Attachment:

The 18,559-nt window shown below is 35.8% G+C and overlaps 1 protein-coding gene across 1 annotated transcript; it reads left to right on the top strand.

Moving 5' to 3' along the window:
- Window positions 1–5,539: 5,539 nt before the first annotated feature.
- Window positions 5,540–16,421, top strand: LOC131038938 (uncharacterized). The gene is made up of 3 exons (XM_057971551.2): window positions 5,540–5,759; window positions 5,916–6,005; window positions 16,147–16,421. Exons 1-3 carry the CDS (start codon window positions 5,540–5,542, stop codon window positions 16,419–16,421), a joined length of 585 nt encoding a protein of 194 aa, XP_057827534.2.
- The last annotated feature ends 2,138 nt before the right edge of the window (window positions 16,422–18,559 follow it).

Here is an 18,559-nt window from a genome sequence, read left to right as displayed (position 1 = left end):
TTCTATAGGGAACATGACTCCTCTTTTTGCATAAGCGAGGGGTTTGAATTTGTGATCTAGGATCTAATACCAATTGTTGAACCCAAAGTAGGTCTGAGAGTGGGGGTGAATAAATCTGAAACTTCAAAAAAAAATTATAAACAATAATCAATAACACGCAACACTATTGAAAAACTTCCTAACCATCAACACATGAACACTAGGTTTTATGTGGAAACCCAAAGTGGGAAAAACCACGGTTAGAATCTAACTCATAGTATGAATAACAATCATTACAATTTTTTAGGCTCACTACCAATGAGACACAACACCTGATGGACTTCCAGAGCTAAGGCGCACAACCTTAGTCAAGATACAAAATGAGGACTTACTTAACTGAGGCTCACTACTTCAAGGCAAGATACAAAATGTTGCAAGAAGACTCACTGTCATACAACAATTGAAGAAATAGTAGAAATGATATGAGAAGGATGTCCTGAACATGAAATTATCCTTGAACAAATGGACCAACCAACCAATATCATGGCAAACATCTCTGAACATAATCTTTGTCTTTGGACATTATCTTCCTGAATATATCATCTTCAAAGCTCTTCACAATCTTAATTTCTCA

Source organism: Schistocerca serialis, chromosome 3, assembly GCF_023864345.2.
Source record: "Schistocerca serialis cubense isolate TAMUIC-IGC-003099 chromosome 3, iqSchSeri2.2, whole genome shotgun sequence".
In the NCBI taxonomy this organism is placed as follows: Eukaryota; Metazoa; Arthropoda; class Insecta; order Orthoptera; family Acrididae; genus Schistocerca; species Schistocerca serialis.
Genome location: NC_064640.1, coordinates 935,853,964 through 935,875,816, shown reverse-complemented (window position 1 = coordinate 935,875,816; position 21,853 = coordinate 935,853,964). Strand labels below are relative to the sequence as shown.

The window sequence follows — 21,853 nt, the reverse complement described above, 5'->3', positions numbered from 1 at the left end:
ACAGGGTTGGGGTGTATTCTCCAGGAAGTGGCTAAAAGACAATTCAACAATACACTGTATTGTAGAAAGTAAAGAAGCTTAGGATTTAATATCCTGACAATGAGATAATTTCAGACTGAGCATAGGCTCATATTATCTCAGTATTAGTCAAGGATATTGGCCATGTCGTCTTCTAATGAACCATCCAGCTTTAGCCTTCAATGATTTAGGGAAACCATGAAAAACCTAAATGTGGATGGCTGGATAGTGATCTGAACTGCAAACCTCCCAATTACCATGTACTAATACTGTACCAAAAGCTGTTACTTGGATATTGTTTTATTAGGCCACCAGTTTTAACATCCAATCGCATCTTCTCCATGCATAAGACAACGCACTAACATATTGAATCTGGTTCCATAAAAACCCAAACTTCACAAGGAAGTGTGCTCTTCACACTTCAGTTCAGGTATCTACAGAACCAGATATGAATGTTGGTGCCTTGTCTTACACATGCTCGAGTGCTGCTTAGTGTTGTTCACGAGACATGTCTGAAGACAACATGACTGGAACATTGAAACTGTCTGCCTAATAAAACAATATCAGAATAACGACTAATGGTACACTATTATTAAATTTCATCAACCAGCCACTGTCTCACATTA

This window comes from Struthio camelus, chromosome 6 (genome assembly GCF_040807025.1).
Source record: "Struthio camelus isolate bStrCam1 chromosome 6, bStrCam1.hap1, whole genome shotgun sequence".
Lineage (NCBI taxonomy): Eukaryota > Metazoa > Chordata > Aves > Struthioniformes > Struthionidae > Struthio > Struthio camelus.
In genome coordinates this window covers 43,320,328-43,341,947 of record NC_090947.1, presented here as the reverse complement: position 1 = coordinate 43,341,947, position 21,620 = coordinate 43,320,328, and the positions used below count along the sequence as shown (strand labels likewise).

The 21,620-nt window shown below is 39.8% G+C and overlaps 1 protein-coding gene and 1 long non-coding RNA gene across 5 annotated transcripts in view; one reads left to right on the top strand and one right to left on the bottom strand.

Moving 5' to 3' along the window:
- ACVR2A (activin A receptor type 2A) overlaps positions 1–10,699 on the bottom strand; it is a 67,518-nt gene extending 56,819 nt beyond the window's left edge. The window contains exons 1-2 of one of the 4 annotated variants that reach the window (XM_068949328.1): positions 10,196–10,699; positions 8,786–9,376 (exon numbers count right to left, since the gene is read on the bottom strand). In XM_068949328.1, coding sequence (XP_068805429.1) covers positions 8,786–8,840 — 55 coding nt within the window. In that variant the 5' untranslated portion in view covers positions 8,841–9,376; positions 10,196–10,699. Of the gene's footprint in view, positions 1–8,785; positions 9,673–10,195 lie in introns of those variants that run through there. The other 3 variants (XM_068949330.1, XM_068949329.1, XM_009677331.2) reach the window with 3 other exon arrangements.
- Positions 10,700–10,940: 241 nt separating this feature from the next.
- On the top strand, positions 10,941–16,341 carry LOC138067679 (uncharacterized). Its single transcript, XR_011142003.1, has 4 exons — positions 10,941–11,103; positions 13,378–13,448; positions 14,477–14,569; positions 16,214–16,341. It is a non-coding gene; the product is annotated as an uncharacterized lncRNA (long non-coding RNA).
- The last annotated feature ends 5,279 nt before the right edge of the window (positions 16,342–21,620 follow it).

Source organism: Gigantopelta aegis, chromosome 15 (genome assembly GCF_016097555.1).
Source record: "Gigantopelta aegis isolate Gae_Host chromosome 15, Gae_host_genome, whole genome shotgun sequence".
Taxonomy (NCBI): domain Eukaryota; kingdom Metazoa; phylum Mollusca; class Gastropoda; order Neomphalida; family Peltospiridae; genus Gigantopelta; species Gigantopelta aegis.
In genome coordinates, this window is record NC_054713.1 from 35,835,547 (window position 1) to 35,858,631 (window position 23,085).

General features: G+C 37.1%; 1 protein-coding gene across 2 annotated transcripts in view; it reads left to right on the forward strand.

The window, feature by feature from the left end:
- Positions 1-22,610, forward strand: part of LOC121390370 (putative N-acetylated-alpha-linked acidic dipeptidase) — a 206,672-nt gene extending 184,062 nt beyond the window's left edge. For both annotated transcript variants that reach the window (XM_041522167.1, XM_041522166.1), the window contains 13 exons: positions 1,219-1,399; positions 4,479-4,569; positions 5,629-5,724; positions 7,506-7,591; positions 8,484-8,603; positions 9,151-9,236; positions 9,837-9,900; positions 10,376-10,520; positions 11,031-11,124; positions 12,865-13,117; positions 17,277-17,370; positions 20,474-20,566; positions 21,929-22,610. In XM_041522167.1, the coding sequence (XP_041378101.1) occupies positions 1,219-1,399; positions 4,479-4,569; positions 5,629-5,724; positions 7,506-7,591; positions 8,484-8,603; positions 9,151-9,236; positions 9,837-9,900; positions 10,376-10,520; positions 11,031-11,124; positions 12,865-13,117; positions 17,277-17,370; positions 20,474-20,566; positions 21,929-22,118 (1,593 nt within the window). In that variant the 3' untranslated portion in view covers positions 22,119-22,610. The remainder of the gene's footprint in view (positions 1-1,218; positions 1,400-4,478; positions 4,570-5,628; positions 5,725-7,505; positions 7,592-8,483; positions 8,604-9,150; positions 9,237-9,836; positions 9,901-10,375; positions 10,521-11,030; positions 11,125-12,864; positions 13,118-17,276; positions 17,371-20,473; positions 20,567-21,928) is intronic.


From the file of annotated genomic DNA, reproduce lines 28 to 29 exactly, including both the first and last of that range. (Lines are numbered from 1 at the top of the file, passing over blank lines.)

General features: G+C 37.1%; 1 protein-coding gene across 2 annotated transcripts in view; it reads left to right on the forward strand.

The window, feature by feature from the left end: